History of the Mojito: How Ernest Hemingway's Favorite Cuban Drink Became an Artisanal Latin Staple
"A mojito is one of Cuba's oldest cocktails — it comes from the African word mojo, which means to place a little spell." — The Havana Journal.
As history has shown, a spell has indeed been cast.
Legendary American author Ernest Hemingway loved mojitos and helped make them famous with his presence at Havana's La Boguedito del Medio, as well as in Key West, Florida.
While the author of "For Whom the Bell Tolls" and "The Old Man and the Sea" had the right idea, he wasn't the only one who helped put them on the culinary map in the U.S. Pierce Brosnan drank a mojito as James Bond in "Die Another Day, and the drink made an appearance in "Miami Vice," as well as "The Rum Diary" starring Johnny Depp.
The mojito has become a signature staple in both Latin and American cuisine, incorporating fresh ingredients like lime, mint, sugar and rum. Numerous versions incorporate passion fruit, which reaches peak popularity during the summertime.
Havana Central, a restaurant and bar located in New York City's Time Square, captures the essence of both the mojito and Cuban cusine — a task that requires an understanding of history. while making you feel like you've stepped back in time in Havana, Cuba.
"Let's start with the fact that mojitos are a combination of sweetness, refreshing citrus, and mint flavors that emerged as a perfect complement to the hot, sticky weather of the Caribbean," Jeremy Merrin, CEO and founder of Havana Central, told Latin Post. "Rum, perhaps one of the world's first distilled spirits is made from sugarcane. And the largest producer of sugarcane and rum in the 18th and 19th centuries was Cuba."
"Mojitos quickly became the drink of choice in Havana and have remained so through many generations," he added. "As for me, I am a big Hemingway fan. [He] wrote: 'My mojito in La Bodeguita, My daiquiri in El Floridita.'"
According to Havana Central's Marketing and Social Media Manager, Ashley Leon, whose favorite mojito is the Passion Fruit Guava Gosling Black Seal Mojito (a rum from Bermuda) suggests that mojito aficionados try different versions of the famous Cuban drink that incorporate light, gold or dark rum.
"At Havana Central, one out of every two alcoholic drinks we sell is a mojito," Merrin said. "We sell the classic mojito cocktail, we make versions with tropical flavors, and we make them with different types of rum that sometimes have strong, and sometimes subtle effects on the taste and potency of the drink."
Leon shared his passion for the delicious Cuban drink and suggested three top mojitos: the Havana Central Classic Mojito, "a perfect balanced drink," Passion Fruit Guava Gosling Black Seal Mojito (a rum from Bermuda) and the Ultimate Mojito, "a Trinidad Rum 10 Cane," which is Havana Central's best seller.
"We freshly muddle limes and sugar with our secret ingredient into a mojito glass, making sure not to hit the rim of a lime to not make it bitter. We then add our Castillo White Rum for a Havana Central Classic Mojito topped off with soda and Sierra Mist," Leon told Latin Post.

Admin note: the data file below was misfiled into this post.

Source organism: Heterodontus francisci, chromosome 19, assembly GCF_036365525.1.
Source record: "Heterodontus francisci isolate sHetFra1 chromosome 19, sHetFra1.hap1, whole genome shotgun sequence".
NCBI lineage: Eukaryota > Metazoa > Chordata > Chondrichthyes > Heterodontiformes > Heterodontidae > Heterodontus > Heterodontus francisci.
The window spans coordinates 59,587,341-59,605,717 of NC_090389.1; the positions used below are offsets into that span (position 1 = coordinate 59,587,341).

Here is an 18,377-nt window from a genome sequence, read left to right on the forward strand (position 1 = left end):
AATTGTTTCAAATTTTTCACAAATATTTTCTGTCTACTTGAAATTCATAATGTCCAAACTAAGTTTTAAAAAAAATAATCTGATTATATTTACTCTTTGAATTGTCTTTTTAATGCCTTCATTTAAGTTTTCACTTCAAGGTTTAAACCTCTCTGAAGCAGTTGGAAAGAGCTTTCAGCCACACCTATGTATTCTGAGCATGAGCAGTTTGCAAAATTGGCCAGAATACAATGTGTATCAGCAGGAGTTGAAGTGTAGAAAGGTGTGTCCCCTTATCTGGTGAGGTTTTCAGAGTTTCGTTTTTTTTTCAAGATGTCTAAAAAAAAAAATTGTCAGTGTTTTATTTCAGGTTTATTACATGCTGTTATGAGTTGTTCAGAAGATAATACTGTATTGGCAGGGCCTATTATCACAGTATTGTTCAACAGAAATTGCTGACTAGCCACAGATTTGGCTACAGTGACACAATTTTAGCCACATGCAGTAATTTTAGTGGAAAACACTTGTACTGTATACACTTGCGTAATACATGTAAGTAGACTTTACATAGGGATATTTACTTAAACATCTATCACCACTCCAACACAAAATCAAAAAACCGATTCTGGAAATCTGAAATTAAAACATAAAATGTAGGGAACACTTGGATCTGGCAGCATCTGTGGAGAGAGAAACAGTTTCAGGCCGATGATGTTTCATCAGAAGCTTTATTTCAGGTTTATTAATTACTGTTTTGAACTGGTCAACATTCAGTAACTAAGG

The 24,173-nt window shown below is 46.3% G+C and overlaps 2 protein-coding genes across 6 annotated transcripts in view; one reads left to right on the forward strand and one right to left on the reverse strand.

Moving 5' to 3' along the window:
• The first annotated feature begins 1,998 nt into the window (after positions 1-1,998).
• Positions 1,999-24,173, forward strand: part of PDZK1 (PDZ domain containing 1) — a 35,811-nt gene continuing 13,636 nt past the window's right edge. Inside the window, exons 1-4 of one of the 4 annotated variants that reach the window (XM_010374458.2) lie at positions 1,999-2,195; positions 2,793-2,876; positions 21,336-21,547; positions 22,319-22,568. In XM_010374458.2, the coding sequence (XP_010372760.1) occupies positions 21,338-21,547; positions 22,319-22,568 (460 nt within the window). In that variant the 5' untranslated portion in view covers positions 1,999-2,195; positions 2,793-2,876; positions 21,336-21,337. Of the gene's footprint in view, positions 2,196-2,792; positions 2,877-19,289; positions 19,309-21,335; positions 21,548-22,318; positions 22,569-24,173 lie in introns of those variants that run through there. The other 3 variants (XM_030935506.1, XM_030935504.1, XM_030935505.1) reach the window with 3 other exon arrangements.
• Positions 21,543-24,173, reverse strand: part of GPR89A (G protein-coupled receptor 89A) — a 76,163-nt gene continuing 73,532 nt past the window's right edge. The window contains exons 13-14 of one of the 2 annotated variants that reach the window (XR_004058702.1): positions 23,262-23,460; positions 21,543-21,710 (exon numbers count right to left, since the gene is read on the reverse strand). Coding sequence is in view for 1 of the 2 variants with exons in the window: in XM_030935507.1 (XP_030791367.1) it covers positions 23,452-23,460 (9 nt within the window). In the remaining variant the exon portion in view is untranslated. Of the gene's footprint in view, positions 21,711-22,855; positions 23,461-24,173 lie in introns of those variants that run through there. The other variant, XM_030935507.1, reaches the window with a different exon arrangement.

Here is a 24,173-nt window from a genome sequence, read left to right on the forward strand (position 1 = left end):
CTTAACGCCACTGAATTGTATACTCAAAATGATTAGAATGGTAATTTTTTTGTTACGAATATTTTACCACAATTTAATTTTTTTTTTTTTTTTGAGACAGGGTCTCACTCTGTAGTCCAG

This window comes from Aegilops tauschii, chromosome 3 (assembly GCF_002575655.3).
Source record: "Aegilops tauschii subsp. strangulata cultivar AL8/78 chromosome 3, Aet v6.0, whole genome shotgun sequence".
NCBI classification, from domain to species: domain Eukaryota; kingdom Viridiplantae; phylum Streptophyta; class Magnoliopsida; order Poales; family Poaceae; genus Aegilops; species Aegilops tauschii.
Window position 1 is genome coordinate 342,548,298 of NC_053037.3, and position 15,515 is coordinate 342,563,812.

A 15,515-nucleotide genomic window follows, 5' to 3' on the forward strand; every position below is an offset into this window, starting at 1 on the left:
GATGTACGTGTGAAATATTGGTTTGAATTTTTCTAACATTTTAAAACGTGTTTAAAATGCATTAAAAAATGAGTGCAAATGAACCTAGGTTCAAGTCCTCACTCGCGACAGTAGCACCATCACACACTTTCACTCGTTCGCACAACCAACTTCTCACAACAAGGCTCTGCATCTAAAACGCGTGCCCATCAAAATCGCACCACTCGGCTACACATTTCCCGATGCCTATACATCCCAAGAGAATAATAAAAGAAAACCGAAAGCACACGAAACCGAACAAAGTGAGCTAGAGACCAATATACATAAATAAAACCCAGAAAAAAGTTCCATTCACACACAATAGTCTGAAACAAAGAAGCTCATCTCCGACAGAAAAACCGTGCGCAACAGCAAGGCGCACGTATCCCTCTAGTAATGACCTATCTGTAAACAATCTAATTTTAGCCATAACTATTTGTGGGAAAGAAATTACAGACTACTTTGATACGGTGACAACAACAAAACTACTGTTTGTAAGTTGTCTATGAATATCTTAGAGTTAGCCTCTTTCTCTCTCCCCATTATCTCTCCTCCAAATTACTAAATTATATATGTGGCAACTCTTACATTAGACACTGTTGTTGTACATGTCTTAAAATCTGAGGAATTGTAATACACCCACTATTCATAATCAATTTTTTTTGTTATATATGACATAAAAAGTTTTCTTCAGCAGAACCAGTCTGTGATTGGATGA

Leon also added that mojitos complement Cuban cuisine that often has tropical and citrus-based flavors, which further intensify the taste.
To incorporate this intensified tropical fusion, Leon suggests pairing these three signature mojitos with signature Cuban dishes, such as the homemade Guava Glazed Ribs topped with mango slaw.
"The best dish that goes with this is a Vaca Frita with cilantro rice al Caballo (egg on top)," he added. "The meat is crispy on the outside and tender on the inside." (The meat goes through a long process that includes being marinated, steamed and then fried to give it a unique taste and texture.) You can also keep it simple and have a classic Cuban dish, the Arroz con Pollo (chicken cooked in rice), which is common across all Latin cuisine.
For appetizers, Leon suggests the Queso Fundido de Pollo (melted Latin cheese with pulled chicken) and the Taquitos de Carnitas con Guava (pork Taquitos with guava sauce) on a bed of mango slaw.
While mojitos can complement any dish, Leon's suggestions will enhance the flavors of the versatile drink.
Legend has it that it was discovered by pirates who were on a mission to find gold in Cuba. "Mojito was a drink that legend has it was create by an English pirate by the name of Richard Drake," Leon explained.
"Bacardi traces the drink's roots to 1586, when Francis Drake and his pirates tried to sack Havana for its gold. While the invasion was unsuccessful, Drake's associate, Richard Drake, was said to have invented a mojito-like cocktail known as 'El Draque' made with aguardiente (a crude forerunner of rum), sugar, lime and mint. Early on, it was consumed for medicinal purposes," according to the Havana Journal.
"Around the mid-1800s, the recipe was altered and gained in popularity as the original Bacardi Company was established. In 1940, Cuban playwright and poet Federico Villoch proclaimed: "When aquardiente was replaced with rum, the Draque was to be called a Mojito. Other accounts suggest that slaves working in Cuban sugar cane fields in the late 19th century invented the mojito."
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